In the initial Italian, the soul in hell was _only_ telling the story because he was sure the hearer would never be able to tell anyone in the real world – a sealed confession. The women that come and go, whether in Prufrock or NYC, are speaking lies of omission, and their conversation is empty. Out of fear, they (and J. Alfred himself) will never reveal their truth. They will never squeeze the universe into a ball, or roll it toward that important and overwhelming question. That would expose them to the ridicule, rejection and snickering they so fear. So their eyes fix others with formulated phrases, becoming the monsters they fear. They will never tell truth where others might hear. It’s calling, but seawater does terrible things to white trousers. They have great excuses for their fear, but never break out.

    I think Eliot encapuslated what I hate about deliberately false human interactions – the destructivenness of fear. I read some of the book-club books my wife’s friends bring to her, and most I drop like a hot rock. They’re false, and the author knows it as well.

    When I was finally experienced enough to read the Silmarillion or the Hyperion/Endymion books, or Dune, or Pride and Prejudice, it was a joy to read them. There were times before that I tried and failed to enjoy them – and I didn’t push it. I just set them down for later. They had the germ of truth, though.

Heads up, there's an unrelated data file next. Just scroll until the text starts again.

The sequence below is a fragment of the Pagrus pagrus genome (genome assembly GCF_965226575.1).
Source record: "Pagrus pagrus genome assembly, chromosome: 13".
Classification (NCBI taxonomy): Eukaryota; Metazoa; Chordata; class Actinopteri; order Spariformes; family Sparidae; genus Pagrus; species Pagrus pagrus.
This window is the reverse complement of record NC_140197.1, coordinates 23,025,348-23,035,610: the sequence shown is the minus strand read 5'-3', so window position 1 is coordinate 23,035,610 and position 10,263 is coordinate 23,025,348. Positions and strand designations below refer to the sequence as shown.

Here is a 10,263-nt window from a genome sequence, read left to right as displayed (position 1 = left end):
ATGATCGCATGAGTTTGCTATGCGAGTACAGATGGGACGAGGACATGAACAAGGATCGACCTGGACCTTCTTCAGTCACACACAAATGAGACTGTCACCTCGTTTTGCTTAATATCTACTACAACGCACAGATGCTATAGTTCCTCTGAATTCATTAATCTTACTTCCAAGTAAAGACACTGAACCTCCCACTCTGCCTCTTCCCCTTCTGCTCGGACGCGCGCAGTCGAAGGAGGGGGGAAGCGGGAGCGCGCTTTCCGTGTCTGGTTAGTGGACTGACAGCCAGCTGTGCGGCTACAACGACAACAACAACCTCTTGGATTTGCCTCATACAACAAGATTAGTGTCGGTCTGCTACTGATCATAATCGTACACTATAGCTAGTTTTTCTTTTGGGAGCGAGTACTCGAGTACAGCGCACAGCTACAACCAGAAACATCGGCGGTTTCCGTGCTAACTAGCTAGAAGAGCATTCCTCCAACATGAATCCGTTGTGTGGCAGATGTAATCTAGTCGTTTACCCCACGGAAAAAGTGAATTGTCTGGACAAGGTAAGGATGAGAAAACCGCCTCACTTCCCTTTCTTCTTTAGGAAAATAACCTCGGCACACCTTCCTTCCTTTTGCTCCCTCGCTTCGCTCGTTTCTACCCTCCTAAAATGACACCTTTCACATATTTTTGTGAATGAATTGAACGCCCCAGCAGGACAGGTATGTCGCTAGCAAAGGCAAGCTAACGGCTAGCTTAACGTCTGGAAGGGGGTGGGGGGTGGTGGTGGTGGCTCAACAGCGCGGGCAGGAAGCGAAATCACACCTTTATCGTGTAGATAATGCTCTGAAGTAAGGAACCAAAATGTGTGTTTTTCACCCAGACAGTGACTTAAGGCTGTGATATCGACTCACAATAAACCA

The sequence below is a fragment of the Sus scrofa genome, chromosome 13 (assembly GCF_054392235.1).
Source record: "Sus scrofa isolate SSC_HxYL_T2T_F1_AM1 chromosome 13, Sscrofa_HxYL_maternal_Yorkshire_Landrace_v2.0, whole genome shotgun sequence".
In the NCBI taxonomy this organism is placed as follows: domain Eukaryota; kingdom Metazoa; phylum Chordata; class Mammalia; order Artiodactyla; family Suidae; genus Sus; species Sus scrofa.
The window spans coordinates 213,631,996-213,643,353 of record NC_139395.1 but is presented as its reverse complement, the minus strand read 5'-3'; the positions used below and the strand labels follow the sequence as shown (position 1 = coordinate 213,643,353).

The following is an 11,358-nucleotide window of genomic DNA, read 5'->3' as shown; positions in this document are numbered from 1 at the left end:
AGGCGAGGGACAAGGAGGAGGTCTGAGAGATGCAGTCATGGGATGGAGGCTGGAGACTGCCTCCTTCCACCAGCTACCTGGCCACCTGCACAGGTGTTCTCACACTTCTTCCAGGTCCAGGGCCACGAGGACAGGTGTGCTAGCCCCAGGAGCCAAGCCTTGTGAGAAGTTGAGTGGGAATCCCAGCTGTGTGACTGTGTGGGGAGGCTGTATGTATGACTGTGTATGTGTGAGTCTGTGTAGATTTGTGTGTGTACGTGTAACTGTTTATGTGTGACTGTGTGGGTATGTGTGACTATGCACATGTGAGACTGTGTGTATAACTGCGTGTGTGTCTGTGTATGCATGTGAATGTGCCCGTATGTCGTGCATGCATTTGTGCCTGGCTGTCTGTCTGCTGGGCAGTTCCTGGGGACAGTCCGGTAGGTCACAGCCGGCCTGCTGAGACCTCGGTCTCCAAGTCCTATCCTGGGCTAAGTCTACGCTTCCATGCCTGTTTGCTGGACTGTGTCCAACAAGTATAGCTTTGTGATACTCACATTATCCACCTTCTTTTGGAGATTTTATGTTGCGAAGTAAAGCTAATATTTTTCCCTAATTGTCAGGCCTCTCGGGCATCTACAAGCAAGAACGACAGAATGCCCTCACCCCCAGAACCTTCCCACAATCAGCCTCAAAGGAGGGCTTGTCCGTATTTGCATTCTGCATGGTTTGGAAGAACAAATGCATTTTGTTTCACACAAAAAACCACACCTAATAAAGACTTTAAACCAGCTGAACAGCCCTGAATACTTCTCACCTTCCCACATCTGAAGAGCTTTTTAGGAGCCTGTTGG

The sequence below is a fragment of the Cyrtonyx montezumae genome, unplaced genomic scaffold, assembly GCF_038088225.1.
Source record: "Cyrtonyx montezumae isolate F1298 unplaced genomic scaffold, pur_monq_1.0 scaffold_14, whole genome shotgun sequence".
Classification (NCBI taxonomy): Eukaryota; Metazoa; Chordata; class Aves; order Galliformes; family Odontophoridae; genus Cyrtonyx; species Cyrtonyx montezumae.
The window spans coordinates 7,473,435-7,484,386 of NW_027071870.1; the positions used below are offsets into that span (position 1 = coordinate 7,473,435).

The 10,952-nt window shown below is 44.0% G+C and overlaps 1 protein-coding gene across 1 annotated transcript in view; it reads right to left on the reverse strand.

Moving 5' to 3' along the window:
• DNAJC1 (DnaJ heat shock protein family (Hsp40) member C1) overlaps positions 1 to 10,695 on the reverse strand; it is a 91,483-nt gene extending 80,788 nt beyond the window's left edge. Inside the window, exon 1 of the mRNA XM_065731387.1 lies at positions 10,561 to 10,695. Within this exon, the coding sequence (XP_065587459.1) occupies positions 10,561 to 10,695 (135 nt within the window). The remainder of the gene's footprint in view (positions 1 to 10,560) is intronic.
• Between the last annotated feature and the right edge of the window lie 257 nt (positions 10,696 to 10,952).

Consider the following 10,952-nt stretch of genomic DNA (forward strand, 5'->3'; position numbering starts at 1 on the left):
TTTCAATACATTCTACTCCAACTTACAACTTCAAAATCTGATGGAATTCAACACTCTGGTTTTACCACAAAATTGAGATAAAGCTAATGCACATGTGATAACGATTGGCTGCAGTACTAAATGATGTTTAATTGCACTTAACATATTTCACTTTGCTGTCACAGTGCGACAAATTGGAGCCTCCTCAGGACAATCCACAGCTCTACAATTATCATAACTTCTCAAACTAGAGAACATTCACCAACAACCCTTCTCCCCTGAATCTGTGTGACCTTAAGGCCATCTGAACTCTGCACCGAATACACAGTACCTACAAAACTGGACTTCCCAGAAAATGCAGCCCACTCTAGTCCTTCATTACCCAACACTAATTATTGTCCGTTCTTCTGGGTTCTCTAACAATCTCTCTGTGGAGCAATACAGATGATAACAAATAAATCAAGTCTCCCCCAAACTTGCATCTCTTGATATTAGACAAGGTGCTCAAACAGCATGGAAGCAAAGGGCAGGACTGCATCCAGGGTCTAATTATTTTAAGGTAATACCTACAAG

Ender’s Game was something I *got*, immediately, when I read it as a 9-year-old. Speaker for the Dead I found impenetrable until a couple of years after its publication. It meant _much_ more to me after I was a missionary in Brazil for two years. Card really likes being clear and accessible, but he also doesn’t write Hardy Boys novels, and there’s always a threshold to pass.

    The ADA comment is interesting. There has to be a whole range of levels of literature for people of different tastes and capacities. There are people who enjoy rock climbing, which cannot be made accesible to quadriplegics. There are those who love walks in rolling, wooded hills – less strain, but no less beauty or joy. There are still others who love both. I love my Harry Potter and my Tolstoy. And my Monte Python.

    It doesn’t matter how accessible you are – there will always be those who find you incomprehensible and others who find you way too obvious and dull. Many of them are talking about Michealangelo, anyhow. Let your characters and stories tell truth as you know it. That’s what’s attractive. When there’s an attraction, people find ways to access the previously inaccessible.

  8. Brad, I just went and found that recording. I wish we had one of him reading it when he was younger, when his own Prufrockhood was still raw.

  9. It’s odd, Maureen, but that Eliot quote (In the room the women…) that stuck in your mind has been stuck in mine since college.

    I think we underestimate the intellegence of the audience at our own peril. As a writer, it’s my job to tell a good story the best way I know how. But first, I must please myself with my work. (Hence the reason I get so little done.)

    As for accessability, as Alden said, some people will get you and some people won’t. That’s just the nature of the beast.